Three Junes is a vividly textured symphonic novel set on both sides of the Atlantic during three fateful summers in the lives of a Scottish family. In June of 1989, Paul McLeod, the recently widowed patriarch, becomes infatuated with a young American artist while traveling through Greece and is compelled to relive the secret sorrows of his marriage. Six years later, Paul's death reunites his sons at Tealing, their idyllic childhood home, where Fenno, the eldest, faces a choice that puts him at the center of his family's future. A lovable, slightly repressed gay man, Fenno leads the life of an aloof expatriate in the West Village, running a shop filled with books and birdwatching gear. He believes himself safe from all emotional entanglements--until a worldly neighbor presents him with an extraordinary gift and a seductive photographer makes him an unwitting subject. Each man draws Fenno into territories of the heart he has never braved before, leading him toward an almost unbearable loss that will reveal to him the nature of love.
Love in its limitless forms--between husband and wife, between lovers, between people and animals, between parents and children--is the force that moves these characters' lives, which collide again, in yet another June, over a Long Island dinner table. This time it is Fenno who meets and captivates Fern, the same woman who captivated his father in Greece ten years before. Now pregnant with a son of her own, Fern, like Fenno and Paul before him, must make peace with her past to embrace her future. Elegantly detailed yet full of emotional suspense, often as comic as it is sad, Three Junes is a glorious triptych about how we learn to live, and live fully, beyond incurable grief and betrayals of the heart--how family ties, both those we're born into and those we make, can offer us redemption and joy.
The artful construction of this seductive novel and the mature, compassionate wisdom permeating it would be impressive for a seasoned writer, but it's all the more remarkable in a debut.
Readers may be reminded of Evelyn Waugh and, especially, Angus Wilson by the rich characterizations and narrative sweep that grace this fine debut about three summers in-and surrounding-the lives of a prominent and prosperous Scottish family - a rather formidable debut.
Library Journal - Maureen Neville
Alternately joyful and sad, this exploration of modern relationships and the families people both inherit or create for themselves is highly recommended for all fiction collections.
Booklist - Elsa Gaztambide
Brimming with a marvelous cast of intricate characters set in an assortment of scintillating backdrops, Glass's philosophically introspective novel is highly intelligent and well written.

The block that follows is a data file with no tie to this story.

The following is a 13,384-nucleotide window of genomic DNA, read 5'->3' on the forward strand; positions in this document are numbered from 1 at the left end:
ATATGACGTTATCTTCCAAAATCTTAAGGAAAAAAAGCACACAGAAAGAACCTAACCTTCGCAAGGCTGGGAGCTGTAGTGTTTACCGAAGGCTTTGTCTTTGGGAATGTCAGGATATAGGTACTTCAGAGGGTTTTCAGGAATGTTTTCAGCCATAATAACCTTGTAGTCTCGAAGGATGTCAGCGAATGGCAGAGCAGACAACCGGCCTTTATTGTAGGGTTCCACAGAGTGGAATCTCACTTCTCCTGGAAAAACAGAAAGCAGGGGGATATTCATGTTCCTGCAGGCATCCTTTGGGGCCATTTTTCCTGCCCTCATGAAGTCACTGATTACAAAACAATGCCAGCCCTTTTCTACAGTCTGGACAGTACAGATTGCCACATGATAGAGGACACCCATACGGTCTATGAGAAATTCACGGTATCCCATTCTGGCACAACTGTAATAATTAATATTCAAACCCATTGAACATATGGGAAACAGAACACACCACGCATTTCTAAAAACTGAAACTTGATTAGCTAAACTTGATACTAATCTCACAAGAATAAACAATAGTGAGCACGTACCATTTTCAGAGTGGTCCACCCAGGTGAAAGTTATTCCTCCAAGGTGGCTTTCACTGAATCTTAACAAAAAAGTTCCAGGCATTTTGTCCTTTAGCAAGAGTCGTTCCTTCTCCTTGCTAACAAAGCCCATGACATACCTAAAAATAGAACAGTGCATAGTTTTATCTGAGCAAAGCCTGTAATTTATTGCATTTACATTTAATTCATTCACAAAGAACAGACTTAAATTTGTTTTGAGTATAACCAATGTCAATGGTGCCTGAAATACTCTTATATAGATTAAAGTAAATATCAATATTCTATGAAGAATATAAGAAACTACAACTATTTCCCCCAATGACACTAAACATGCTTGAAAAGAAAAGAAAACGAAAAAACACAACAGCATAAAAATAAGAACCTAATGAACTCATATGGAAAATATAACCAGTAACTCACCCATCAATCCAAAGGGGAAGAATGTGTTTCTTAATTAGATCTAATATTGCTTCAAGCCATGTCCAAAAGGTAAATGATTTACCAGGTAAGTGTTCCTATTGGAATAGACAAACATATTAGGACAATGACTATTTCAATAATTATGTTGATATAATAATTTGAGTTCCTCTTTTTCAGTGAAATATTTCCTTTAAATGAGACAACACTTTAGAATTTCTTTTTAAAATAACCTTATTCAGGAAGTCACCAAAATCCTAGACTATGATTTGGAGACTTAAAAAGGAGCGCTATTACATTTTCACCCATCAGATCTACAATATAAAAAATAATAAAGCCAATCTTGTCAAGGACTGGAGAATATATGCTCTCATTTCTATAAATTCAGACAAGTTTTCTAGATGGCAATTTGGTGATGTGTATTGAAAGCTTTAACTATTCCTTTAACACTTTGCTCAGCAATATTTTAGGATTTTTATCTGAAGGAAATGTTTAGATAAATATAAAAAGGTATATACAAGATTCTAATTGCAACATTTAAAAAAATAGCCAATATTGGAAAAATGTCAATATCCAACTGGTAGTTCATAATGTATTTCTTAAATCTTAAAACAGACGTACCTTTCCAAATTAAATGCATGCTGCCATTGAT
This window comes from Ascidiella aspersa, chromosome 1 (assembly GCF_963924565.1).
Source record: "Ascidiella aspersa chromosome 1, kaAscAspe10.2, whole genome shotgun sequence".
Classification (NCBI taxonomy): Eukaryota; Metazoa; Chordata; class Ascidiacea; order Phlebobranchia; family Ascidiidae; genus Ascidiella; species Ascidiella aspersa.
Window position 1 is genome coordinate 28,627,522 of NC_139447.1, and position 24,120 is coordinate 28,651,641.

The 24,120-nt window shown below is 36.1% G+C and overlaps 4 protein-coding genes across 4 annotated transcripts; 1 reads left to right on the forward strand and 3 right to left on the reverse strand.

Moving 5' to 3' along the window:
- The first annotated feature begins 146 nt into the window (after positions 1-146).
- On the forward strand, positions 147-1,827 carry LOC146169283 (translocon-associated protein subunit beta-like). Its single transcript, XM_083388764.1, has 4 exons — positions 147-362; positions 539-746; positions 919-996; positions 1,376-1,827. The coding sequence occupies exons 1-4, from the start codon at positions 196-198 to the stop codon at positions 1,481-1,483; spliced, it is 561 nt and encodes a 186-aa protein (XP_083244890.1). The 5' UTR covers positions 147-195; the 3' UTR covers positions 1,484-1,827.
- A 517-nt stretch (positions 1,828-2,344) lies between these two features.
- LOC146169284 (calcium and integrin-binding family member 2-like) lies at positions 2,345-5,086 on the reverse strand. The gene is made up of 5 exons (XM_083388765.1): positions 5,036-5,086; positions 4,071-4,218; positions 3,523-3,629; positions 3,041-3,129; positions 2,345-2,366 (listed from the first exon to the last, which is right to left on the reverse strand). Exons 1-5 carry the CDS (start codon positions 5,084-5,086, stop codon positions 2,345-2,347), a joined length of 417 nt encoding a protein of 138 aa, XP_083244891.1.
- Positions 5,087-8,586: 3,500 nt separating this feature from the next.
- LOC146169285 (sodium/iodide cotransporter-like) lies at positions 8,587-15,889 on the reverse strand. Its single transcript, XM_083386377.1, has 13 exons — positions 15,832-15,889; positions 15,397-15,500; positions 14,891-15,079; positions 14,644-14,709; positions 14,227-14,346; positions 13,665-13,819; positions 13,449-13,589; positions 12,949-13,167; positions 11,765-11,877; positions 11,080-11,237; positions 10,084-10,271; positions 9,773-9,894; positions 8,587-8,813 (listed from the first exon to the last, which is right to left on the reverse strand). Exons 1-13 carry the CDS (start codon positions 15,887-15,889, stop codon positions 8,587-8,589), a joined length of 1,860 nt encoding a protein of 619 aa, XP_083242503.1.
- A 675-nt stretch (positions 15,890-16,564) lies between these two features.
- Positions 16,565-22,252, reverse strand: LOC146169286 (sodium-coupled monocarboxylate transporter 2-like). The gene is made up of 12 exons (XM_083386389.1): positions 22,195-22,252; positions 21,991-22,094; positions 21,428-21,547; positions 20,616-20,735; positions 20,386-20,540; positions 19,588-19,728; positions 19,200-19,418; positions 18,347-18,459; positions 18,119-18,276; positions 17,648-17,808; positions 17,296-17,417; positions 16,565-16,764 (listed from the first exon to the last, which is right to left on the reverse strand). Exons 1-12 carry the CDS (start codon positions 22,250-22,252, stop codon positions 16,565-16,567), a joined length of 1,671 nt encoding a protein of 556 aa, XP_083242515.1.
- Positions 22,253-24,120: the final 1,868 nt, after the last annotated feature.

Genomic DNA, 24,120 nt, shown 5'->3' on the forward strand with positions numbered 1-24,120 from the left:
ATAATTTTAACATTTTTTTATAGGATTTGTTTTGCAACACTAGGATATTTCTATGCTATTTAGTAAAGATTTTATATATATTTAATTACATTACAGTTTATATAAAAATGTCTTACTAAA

Richard Russo, author of Empire Falls
Julia Glass's talent just sends chills up my spine; her novel, Three Junes, is a marvel.
John Casey Three Junes has the rich pleasures of a ninetenth-century novel and the rush of New York life of the last ten years. I'm amazed it's a first novel--it is a mature, captivating work of fiction.
Michael Cunningham Three Junes almost threatens to burst with all the life it contains. Glass' ability to locate the immense within the particular, and to simultaneously illuminate and deepen the mysteries of her characters' lives, would be marvelous in any novelist. In a first-time novelist, it's extraordinary.
Recent Reader Reviews
Rated of 5
by ReadingGroupGuru Moved Forward but went nowhere I truly felt the characters went nowhere which is where the plot went as well! We got the most taste of Fenno and even he seemed terribly repressed. I didn't understand the purpose of Tony and Fern at all, they were like parsley garnish on a... Read More
Rated of 5
by sandytwin Too many loose ends This book was very slowwwww. What bothered me even more was that there were too many loose ends....nothing ever came full circle. The family has a lot of good story lines that could have been further developed. Instead, new people were introduced... Read More
Rated of 5
by Pam Barnsley
This is my favourite book of the year. The author created characters so compelling that I was completely engrossed in their lives; Glass's insight into human nature is impressive. The plotlines made it difficult to put the book down, and the... Read More
Rated of 5
I liked this book a lot. It's true, as others have noted, that it's slow and thoughtful. What impresses me so much about it is that the writer seems to really get into the heads of others. More than that, she portrays so well the assumptions,... Read More
Rated of 5
by Jo Carter
I disliked the book for the "jumpy" way it was written. I thought at first, that it would be written about the father, then the three children. However, the way in which it revolved around Fenno, the least likable of all the characters,... Read More
Rated of 5
by rabid reader
I can't understand why it is so popular, either. I couldn't make it beyond the middle of the book, and I really, really tried! The book never kept my attention, although I tried and tried to make it to the end, I just couldn't.... Read More
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